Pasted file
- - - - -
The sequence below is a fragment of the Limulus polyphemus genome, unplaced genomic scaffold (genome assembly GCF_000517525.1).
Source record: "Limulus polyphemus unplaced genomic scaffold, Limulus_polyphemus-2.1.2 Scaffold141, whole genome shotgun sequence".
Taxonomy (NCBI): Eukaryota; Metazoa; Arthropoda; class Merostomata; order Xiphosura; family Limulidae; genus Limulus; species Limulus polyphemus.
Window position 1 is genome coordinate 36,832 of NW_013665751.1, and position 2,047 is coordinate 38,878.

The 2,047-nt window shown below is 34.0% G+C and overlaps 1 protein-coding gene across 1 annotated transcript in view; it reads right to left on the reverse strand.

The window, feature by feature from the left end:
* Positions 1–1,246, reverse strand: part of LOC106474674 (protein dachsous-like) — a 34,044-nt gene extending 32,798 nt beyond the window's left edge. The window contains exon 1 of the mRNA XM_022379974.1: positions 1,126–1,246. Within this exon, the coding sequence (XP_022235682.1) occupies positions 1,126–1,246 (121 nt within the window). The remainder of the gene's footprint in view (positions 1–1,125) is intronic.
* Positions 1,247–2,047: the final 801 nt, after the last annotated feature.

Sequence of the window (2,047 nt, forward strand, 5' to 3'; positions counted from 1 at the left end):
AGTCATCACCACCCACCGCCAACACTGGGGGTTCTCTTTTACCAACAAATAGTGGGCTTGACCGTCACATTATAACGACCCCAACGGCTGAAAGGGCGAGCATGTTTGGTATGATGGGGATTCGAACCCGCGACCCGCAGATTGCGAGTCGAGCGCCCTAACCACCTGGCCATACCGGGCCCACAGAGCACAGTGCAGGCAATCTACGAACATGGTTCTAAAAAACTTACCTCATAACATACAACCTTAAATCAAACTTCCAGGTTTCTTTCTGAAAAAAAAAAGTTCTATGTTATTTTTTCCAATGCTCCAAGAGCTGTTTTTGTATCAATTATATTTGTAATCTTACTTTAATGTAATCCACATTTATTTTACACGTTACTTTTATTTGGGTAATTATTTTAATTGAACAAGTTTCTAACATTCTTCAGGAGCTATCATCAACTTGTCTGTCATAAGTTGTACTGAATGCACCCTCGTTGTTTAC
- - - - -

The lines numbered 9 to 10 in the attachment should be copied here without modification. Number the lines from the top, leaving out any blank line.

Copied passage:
Sequence of the window (2,047 nt, forward strand, 5' to 3'; positions counted from 1 at the left end):
AGTCATCACCACCCACCGCCAACACTGGGGGTTCTCTTTTACCAACAAATAGTGGGCTTGACCGTCACATTATAACGACCCCAACGGCTGAAAGGGCGAGCATGTTTGGTATGATGGGGATTCGAACCCGCGACCCGCAGATTGCGAGTCGAGCGCCCTAACCACCTGGCCATACCGGGCCCACAGAGCACAGTGCAGGCAATCTACGAACATGGTTCTAAAAAACTTACCTCATAACATACAACCTTAAATCAAACTTCCAGGTTTCTTTCTGAAAAAAAAAAGTTCTATGTTATTTTTTCCAATGCTCCAAGAGCTGTTTTTGTATCAATTATATTTGTAATCTTACTTTAATGTAATCCACATTTATTTTACACGTTACTTTTATTTGGGTAATTATTTTAATTGAACAAGTTTCTAACATTCTTCAGGAGCTATCATCAACTTGTCTGTCATAAGTTGTACTGAATGCACCCTCGTTGTTTAC